Man Confused: Why Do We Celebrate Women In Labor Day?
"We already have Mother's Day," explained Frank. "So isn't labor day just redundant?"
Frank was searching the internet as I spoke with him, trying to figure out what Labor Day was all about.
"I mean, is this supposed to be a day we recognize how hard it is for women to give birth or something? I imagine that's a hard thing to do, sure, but why stop working for a day just today, "HEY THANKS FOR PUSHING US OUT!"
"I feel that we are leaving some women out, like those who can't have babies and will never go through hours of labor pain. Aren't we making them feel bad? I think we should end this holiday we call LABOR DAY!"
Having finally had enough I leaned over to Frank and slowly explained: Labor Day is observed the first Monday in September. Labor Day is an annual celebration of the social and economic achievements of American workers. The holiday is rooted in the late nineteenth century when labor activists pushed for a federal holiday to recognize the many contributions workers have made to America’s strength, prosperity, and well-being.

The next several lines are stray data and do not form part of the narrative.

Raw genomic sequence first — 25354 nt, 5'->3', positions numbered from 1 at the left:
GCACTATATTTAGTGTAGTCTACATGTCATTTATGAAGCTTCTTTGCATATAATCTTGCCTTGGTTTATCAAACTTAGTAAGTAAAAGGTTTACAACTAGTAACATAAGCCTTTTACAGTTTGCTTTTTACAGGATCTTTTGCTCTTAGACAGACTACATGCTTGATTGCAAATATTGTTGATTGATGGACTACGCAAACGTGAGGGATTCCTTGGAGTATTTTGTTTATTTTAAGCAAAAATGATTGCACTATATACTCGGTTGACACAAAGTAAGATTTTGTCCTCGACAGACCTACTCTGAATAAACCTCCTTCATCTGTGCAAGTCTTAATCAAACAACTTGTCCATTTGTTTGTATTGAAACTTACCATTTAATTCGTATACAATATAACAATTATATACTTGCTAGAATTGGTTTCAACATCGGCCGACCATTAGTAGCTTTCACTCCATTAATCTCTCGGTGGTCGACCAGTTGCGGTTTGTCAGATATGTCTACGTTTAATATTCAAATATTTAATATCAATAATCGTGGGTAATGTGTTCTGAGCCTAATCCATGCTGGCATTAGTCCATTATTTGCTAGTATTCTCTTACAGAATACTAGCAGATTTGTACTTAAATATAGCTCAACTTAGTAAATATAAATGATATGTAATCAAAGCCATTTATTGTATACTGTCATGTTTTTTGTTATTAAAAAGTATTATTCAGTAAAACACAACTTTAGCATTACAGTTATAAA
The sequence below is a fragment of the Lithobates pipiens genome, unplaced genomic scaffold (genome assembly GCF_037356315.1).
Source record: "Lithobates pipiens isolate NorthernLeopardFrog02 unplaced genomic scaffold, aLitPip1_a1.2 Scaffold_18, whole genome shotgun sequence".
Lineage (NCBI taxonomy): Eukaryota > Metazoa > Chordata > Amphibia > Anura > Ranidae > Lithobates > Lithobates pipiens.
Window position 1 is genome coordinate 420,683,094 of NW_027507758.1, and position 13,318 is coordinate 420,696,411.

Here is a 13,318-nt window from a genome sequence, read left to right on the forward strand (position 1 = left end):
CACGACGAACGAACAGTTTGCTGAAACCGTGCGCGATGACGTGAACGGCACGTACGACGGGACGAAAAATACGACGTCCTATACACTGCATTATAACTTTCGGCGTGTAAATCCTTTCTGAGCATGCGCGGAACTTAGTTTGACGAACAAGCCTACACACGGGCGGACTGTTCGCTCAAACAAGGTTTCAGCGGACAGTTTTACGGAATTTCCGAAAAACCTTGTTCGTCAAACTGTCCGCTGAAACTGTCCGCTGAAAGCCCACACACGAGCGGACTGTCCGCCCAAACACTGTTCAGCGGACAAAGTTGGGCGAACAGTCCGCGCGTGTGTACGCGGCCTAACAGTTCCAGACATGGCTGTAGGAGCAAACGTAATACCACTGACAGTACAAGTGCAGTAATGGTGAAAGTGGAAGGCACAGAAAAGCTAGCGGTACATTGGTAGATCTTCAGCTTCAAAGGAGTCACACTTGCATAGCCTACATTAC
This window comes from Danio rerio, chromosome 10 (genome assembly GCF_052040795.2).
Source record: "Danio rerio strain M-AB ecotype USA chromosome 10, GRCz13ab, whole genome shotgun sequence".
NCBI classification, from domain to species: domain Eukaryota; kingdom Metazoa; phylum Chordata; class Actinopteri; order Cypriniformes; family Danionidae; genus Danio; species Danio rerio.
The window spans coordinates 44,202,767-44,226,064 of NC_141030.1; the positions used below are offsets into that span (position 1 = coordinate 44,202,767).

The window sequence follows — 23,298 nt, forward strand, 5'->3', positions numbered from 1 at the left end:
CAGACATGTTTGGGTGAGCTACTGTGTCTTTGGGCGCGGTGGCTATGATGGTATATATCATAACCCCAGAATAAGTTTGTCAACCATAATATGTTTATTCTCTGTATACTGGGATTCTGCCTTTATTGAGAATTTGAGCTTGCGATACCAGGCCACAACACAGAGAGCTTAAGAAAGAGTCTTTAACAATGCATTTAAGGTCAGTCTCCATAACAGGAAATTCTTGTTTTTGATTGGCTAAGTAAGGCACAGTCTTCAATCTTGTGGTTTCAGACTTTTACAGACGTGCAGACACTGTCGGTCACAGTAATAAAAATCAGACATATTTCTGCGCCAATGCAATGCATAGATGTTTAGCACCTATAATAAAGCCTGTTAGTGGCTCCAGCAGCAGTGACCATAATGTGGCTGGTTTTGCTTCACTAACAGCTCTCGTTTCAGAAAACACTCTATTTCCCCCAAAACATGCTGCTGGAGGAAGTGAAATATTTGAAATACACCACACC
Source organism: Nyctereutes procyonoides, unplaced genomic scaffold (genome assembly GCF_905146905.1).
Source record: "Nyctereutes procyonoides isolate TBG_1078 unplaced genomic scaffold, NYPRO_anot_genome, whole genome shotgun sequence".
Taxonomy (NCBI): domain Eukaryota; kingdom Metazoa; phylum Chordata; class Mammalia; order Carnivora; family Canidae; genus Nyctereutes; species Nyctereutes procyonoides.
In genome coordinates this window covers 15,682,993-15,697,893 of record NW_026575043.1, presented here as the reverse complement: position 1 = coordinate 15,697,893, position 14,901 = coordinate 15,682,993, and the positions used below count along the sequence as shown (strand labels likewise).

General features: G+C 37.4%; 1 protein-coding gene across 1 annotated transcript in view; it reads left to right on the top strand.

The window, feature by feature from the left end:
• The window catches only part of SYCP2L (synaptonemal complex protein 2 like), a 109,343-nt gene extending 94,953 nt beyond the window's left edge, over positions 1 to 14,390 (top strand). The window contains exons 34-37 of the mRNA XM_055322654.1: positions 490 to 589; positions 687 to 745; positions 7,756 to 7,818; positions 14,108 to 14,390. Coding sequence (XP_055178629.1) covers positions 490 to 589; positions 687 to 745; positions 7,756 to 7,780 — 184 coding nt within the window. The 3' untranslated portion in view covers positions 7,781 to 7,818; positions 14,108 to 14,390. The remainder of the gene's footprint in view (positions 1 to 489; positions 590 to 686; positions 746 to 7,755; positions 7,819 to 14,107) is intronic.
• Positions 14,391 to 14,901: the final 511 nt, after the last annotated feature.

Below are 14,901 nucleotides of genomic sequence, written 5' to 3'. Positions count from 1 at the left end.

American labor has raised the nation’s standard of living and contributed to the greatest production the world has ever known and the labor movement has brought us closer to the realization of our traditional ideals of economic and political democracy. It is appropriate, therefore, that the nation pays tribute on Labor Day to the creator of so much of the nation's strength, freedom, and leadership – the American worker. (History of Labor Day - Department Of Labor).
Frank sat up straight in this chair and processed this for a moment.
"So I shouldn't have sent my Mom flowers thanking her for being in labor with me for 13 hours?"
"We don't need a day for that Frank," I explained. "She'll make you feel guilty for that for the rest of your life.